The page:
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Labor Chief Nominee Walsh Begins Prep as Names Emerge for No. 2

Jan. 11, 2021, 10:55 PM

The Biden transition team is pivoting from nominating Boston Mayor Marty Walsh for labor secretary to getting the former construction union leader up to speed on the U.S. Labor Department and reviewing several labor policy veterans to serve as his deputy.

President-elect Joe Biden is still interested in offering the deputy labor secretary post to California Secretary of Labor and Workforce Development Julie Su, who lawmakers and worker advocates previously were pushing to get the top job, said sources familiar with the process. But Su has expressed reservations about accepting the No. 2 role, and hasn’t definitively said whether she’d accept, those sources added.

In an effort to give Walsh a seasoned agency expert to smooth his transition to the Cabinet, the transition also is considering a trio of senior Obama DOL alums for Walsh’s deputy, including Seema Nanda, who was chief of staff to then-Labor Secretary Tom Perez, Sharon Block, who ran DOL’s policy office, and Chris Lu, who was also deputy to Perez at DOL, said the sources, who spoke on condition of anonymity to share private deliberations.

Tapped by Biden on Thursday, Walsh has now received briefings from the DOL agency review team that’s been assembling materials since November and selected veteran Senate staffer Matt VanKuiken—chief of staff to Sen. Debbie Stabenow (D-Mich.)—as the “sherpa” guiding him through the confirmation process, according to sources inside and outside the transition.

Walsh’s upcoming moves will lay the groundwork for the incoming administration’s plans to take immediate actions to assist workers struggling from the pandemic by reversing deregulatory steps taken under President Donald Trump’s Labor Secretary Eugene Scalia. The mayor’s early preparations also show an urgency in the Biden team’s desire for a swift and smooth Senate confirmation.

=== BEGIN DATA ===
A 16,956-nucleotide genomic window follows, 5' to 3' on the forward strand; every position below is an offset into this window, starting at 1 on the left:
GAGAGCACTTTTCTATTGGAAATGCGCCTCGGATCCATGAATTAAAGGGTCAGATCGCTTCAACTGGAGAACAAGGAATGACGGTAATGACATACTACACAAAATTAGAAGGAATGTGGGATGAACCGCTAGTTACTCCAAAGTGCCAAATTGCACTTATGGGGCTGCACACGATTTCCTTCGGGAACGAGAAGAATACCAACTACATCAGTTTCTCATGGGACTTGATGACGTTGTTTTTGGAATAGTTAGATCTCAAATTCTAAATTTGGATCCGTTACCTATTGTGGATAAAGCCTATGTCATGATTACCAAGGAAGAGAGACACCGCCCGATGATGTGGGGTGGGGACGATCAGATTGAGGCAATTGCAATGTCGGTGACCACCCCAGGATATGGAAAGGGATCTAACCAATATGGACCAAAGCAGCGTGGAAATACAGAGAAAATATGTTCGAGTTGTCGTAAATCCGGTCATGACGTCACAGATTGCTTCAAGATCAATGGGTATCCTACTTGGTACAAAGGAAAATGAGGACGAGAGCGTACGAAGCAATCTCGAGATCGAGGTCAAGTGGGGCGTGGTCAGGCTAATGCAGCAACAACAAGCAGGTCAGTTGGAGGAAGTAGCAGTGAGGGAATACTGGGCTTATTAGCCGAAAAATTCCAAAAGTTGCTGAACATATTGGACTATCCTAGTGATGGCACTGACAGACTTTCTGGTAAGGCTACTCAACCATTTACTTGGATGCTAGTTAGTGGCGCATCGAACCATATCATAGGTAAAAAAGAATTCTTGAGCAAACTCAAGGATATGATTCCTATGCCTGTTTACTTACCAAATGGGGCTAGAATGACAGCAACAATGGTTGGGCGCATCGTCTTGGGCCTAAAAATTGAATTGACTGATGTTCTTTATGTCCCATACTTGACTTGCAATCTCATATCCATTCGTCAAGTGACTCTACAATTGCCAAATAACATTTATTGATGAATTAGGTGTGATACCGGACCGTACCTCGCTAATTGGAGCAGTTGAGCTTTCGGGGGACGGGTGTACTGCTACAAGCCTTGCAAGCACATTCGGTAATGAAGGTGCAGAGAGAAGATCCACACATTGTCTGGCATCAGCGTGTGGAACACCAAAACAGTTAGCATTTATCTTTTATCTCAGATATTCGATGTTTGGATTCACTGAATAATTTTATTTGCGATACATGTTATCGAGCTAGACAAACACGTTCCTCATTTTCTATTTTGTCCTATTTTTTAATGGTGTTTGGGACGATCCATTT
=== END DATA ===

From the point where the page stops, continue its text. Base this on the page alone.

The choice for deputy will be pivotal in supporting Walsh’s first foray in federal government service, potentially giving him a second-in-command experienced working with the White House to execute on the agency’s complex web of policy and regulatory initiatives. Walsh brings a managerial background after seven years helming a major city bureaucracy, but lacks a law degree and isn’t steeped in the department’s inner workings.

The Biden transition team didn’t immediately respond to a request for comment on the status of the selection process. Su declined to comment through a spokeswoman. Block and Nanda didn’t respond to messages, and Lu declined to comment.

Political Skills

It’s not clear when Walsh will begin the traditional pre-confirmation hearing process of meeting with lawmakers one-on-one to forge relationships and discuss policy objectives. He’ll be vetted by a newly Democratic-majority Senate, which means he could gain approval without a single Republican vote.

The Boston Democrat also is working with the DOL ethics counsel and the Office of Government Ethics to finalize his financial disclosures and potential list of recusals—a necessary precondition for a Senate hearing.

But after nearly two full terms as a big-city mayor, 17 years as a Massachusetts legislator, and a close friendship with the president-elect, Walsh goes into the process with political acumen and strong union bona fides.

During his time as Boston mayor, Walsh has made worker safety a priority, taking steps to mitigate on-the-job Covid-19 risk. That suggests a familiarity with an issue that will be the top day one policy mission at Biden’s DOL: elevating the Occupational Safety and Health Administration to a greater role in combating the public health emergency.

He also has a reputation for being a listener and consensus builder, which could come in handy in a contentious confirmation battle. During initial meetings with Biden’s DOL review-team members, Walsh listened to the briefings without injecting his own agenda, said two sources familiar with the process.

VanKuiken, the adviser charged with assisting Walsh during the confirmation process, has worked his way up to chief of staff over 12 years at Stabenow’s office. The four-term Michigan lawmaker is a member of Senate Democratic leadership, serving as her caucus’s chair of policy and communications.

—With assistance from Nancy Cook (Bloomberg News)

To contact the reporter on this story: Ben Penn in Washington at bpenn@bloomberglaw.com

To contact the editors responsible for this story: Martha Mueller Neff at mmuellerneff@bloomberglaw.com; Andrew Harris at aharris@bloomberglaw.com

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